(WASHINGTON) — The United States said Wednesday that although it “does not seek conflict with Iran,” it will continue to “defend” its troops against Tehran-backed militias in Syria.
Three U.S. service members were injured in separate rocket attacks on two facilities housing American troops in northeastern Syria on Wednesday, prompting U.S. forces to respond, according to a statement from the U.S. military’s Central Command.
Beginning at approximately 7:20 p.m. local time, several rockets landed inside the perimeter of Mission Support Site Conoco. Shortly after, more rockets landed in the vicinity of Mission Support Site Green Village. Both sites are located near large oil and gas fields in northeastern Syria. One service member at Mission Support Site Conoco was treated for a minor injury and returned to duty, while two others were under evaluation for minor injuries, CENTCOM said.
Speaking with ABC News, a U.S. official characterized the injuries as “very minor.”
CENTCOM said U.S. forces responded over the last 24 hours with Apache attack helicopters, AC-130 gunships, and 155mm artillery, “resulting in four enemy fighters killed and seven enemy rocket launchers destroyed.”
“We will respond appropriately and proportionally to attacks on our servicemembers,” Gen. Michael “Erik” Kurilla, commander of CENTCOM, said in a statement on Thursday. “No group will strike at our troops with impunity. We will take all necessary measures to defend our people.”
Colin Kahl, the U.S. undersecretary of defense for policy, was asked about the latest exchange in Syria during a press briefing on Wednesday afternoon in Washington, D.C. Kahl told reporters he did not have any details to share at the time but noted: “As a general matter, we’re not going to hesitate to defend ourselves.”
Militias allegedly backed by Iran’s Islamic Revolutionary Guard Corps, an elite branch of the Iranian Armed Forces, have targeted American troops in Syria this month and several other times over the past year, since establishing a foothold in the region while fighting in support of the Syrian government amid the country’s ongoing civil war.
Iran routinely denies arming, funding and training militias that target U.S. forces in Syria, despite weapons and equipment linking back to them, officials said.
On Aug. 15, Iran-backed militias allegedly launched drones targeting the al-Tanf Garrison used by U.S. forces in the energy-rich Homs province in central Syria. At that time, CENTCOM described the attack as causing “zero casualties and no damage.”
In response, on Tuesday, U.S. forces carried out airstrikes targeting infrastructure facilities used by Iran-backed militias in eastern Syria’s oil-rich Deir ez-Zor province, near the country’s border with Iraq. CENTCOM said the strikes came at the orders of President Joe Biden and were “proportionate, deliberate action intended to limit the risk of escalation and minimize the risk of casualties.”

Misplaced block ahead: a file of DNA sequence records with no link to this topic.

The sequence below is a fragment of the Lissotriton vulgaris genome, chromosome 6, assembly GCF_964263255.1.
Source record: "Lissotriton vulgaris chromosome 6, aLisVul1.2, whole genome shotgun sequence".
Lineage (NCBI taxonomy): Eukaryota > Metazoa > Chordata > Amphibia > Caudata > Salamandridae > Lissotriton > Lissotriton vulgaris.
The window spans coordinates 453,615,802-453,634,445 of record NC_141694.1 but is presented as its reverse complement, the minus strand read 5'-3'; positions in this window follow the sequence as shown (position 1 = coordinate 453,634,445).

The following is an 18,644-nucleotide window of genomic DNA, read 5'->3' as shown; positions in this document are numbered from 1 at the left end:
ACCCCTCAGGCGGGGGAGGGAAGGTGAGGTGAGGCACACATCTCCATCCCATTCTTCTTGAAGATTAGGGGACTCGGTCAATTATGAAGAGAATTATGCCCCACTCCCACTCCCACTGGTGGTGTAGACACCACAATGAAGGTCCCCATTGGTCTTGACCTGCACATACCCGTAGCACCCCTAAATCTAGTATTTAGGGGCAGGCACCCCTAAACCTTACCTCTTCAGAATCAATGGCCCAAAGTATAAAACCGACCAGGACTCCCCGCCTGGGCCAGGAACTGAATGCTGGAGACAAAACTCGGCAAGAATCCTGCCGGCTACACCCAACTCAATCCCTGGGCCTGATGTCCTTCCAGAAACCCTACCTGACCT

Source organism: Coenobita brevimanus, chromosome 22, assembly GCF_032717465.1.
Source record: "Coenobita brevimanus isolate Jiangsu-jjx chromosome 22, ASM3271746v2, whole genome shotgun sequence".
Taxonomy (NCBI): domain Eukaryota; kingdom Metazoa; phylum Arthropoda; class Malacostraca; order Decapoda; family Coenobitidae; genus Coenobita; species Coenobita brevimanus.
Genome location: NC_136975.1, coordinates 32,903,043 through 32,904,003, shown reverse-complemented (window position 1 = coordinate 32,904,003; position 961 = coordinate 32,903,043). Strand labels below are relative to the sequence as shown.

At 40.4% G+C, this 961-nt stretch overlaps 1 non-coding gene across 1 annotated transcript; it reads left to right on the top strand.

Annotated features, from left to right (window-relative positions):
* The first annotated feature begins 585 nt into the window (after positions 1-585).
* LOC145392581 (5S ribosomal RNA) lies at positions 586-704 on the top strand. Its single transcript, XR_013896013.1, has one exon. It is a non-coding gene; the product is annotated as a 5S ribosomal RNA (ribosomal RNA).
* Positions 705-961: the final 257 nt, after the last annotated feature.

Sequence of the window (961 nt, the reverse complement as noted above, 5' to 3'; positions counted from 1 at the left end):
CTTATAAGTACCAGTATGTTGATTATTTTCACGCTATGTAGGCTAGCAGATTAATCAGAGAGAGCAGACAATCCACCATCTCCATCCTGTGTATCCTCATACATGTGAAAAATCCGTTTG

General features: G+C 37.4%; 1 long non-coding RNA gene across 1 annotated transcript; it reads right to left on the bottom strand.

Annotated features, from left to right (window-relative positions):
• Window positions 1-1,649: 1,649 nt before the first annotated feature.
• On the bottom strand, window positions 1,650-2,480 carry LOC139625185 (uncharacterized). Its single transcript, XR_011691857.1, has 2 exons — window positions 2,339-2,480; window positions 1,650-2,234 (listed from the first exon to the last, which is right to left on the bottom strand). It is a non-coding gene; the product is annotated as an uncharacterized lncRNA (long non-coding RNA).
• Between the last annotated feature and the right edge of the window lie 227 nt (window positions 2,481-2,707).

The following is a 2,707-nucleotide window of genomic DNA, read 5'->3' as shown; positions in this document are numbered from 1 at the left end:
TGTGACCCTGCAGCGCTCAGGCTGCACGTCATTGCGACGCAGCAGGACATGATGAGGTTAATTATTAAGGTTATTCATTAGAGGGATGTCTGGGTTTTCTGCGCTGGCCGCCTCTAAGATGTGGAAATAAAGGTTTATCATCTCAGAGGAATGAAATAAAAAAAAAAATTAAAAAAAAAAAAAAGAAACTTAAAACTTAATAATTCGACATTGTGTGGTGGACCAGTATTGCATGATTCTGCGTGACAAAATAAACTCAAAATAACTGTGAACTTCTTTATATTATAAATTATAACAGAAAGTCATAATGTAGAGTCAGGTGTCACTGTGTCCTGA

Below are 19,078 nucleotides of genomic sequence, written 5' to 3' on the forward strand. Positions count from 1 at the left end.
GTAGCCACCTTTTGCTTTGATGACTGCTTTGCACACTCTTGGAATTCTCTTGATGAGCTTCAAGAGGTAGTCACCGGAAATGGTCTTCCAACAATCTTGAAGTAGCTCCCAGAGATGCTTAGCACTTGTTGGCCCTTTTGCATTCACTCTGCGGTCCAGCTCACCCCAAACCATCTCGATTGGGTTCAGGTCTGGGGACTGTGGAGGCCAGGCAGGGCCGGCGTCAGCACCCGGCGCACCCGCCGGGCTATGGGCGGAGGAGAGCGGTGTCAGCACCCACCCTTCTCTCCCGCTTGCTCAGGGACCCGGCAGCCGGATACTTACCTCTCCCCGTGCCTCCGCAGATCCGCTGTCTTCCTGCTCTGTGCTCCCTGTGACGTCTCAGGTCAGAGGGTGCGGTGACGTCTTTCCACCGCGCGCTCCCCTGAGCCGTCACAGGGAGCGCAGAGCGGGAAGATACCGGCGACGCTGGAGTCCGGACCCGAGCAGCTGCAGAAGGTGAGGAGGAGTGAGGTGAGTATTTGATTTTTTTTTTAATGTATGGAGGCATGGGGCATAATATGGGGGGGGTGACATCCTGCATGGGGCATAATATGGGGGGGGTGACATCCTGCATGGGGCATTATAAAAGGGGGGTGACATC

CENTCOM did not identify the specific targets or offer any casualty figures from Tuesday’s strikes. However, the Syrian Observatory for Human Rights, a U.K.-based war monitoring group, said the U.S. strikes targeted the Ayash Camp run by the Fatemiyoun Brigade, a militia made up of Afghan Shiite refugees sent by Iran to fight in the Syrian Civil War alongside Syrian government troops. The Syrian Observatory for Human Rights reported that at least six Syrian and foreign militants were killed in the strikes.
Nasser Kanaani, spokesman for the Iranian Ministry of Foreign Affairs, issued a statement condemning the U.S. strikes “against the people and infrastructure of Syria” on Tuesday. He denied that Tehran had any connections to the targets.
There was no immediate acknowledgment by Syria of Tuesday’s strikes.
Speaking to reporters on Wednesday, Kahl said the Aug. 15 attack fueled concerns that “Iran intends to do more of this and we wanted to disabuse them of any sense that that was a good idea.”
Unlike Wednesday’s counterattack, the U.S. strikes on Tuesday were “carefully calibrated” to avoid killing any civilians or militants, according to Kahl. He said there were originally 11 intended targets but only nine were struck due to evidence that people may be near two of the locations.
The counterattacks and strikes came as Biden seeks to revive a 2015 nuclear deal with Iran that his predecessor abandoned.
Kahl said the negotiations with Tehran to resume its compliance with the 2015 nuclear deal “has nothing to do with our willingness and resolve to defend ourselves.”
“The threats that they engage in against our people in the region or elsewhere, are not linked to wherever we end up on the nuclear deal,” he told reporters. “And I think the strike last night was a pretty clear communication to the Iranians that these things are all on different tracks.”
Since 2014, the U.S. has led a coalition of countries conducting strikes targeting the Islamic State group in Syria. U.S. ground forces entered Syria in 2015. In more recent years, the American-led coalition has also launched strikes targeting the Syrian government’s forces and allies, mainly in defense of the Syrian Democratic Forces, a U.S.-backed alliance of Kurdish and Arab militias that was formed as part of the campaign against ISIS.
What started as a local protest movement in Syria’s southern city of Dara’a expanded into a full-fledged civil war by 2012. ISIS, which grew out of al-Qaeda in Iraq, took root in northern and eastern Syria in 2013 after seizing swaths of territory in neighboring Iraq. The jihadist group is fighting to overthrow Syrian President Bashar al-Assad’s regime and establish a caliphate.
The Syrian Civil War has pulled in the United States, Russia, Iran and almost all of Syria’s neighbors. It has become the largest humanitarian crisis since World War II, according to the United Nations.
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